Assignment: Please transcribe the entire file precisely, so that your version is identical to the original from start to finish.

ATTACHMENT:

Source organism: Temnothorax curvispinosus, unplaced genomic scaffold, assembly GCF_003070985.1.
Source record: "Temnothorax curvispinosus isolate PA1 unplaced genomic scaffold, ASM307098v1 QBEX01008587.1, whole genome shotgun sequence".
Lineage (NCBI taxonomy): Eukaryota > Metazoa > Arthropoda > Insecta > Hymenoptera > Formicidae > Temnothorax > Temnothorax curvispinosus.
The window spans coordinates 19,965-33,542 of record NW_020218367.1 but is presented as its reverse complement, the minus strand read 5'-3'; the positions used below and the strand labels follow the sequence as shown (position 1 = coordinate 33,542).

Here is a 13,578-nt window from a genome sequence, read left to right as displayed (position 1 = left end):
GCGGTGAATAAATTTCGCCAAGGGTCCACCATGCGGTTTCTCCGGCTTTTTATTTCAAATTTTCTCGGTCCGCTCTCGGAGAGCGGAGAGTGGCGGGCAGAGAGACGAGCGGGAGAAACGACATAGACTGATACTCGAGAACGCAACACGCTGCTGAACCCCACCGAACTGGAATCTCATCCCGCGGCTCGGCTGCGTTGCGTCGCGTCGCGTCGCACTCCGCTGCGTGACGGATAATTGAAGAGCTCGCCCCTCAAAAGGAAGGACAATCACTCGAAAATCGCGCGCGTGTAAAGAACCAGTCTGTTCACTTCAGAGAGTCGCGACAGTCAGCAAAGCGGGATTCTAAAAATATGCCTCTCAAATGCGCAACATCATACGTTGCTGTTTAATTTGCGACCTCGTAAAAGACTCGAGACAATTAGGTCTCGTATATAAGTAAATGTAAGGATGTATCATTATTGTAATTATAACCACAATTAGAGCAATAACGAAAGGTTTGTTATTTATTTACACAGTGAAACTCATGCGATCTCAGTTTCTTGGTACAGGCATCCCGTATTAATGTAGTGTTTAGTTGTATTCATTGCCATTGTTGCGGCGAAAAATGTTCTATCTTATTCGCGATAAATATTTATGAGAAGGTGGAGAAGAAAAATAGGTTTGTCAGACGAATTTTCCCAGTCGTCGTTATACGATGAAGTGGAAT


Source organism: Temnothorax curvispinosus, unplaced genomic scaffold, assembly GCF_003070985.1.
Source record: "Temnothorax curvispinosus isolate PA1 unplaced genomic scaffold, ASM307098v1 QBEX01008587.1, whole genome shotgun sequence".
Lineage (NCBI taxonomy): Eukaryota > Metazoa > Arthropoda > Insecta > Hymenoptera > Formicidae > Temnothorax > Temnothorax curvispinosus.
The window spans coordinates 19,965-33,542 of record NW_020218367.1 but is presented as its reverse complement, the minus strand read 5'-3'; the positions used below and the strand labels follow the sequence as shown (position 1 = coordinate 33,542).

Here is a 13,578-nt window from a genome sequence, read left to right as displayed (position 1 = left end):
GCGGTGAATAAATTTCGCCAAGGGTCCACCATGCGGTTTCTCCGGCTTTTTATTTCAAATTTTCTCGGTCCGCTCTCGGAGAGCGGAGAGTGGCGGGCAGAGAGACGAGCGGGAGAAACGACATAGACTGATACTCGAGAACGCAACACGCTGCTGAACCCCACCGAACTGGAATCTCATCCCGCGGCTCGGCTGCGTTGCGTCGCGTCGCGTCGCACTCCGCTGCGTGACGGATAATTGAAGAGCTCGCCCCTCAAAAGGAAGGACAATCACTCGAAAATCGCGCGCGTGTAAAGAACCAGTCTGTTCACTTCAGAGAGTCGCGACAGTCAGCAAAGCGGGATTCTAAAAATATGCCTCTCAAATGCGCAACATCATACGTTGCTGTTTAATTTGCGACCTCGTAAAAGACTCGAGACAATTAGGTCTCGTATATAAGTAAATGTAAGGATGTATCATTATTGTAATTATAACCACAATTAGAGCAATAACGAAAGGTTTGTTATTTATTTACACAGTGAAACTCATGCGATCTCAGTTTCTTGGTACAGGCATCCCGTATTAATGTAGTGTTTAGTTGTATTCATTGCCATTGTTGCGGCGAAAAATGTTCTATCTTATTCGCGATAAATATTTATGAGAAGGTGGAGAAGAAAAATAGGTTTGTCAGACGAATTTTCCCAGTCGTCGTTATACGATGAAGTGGAAT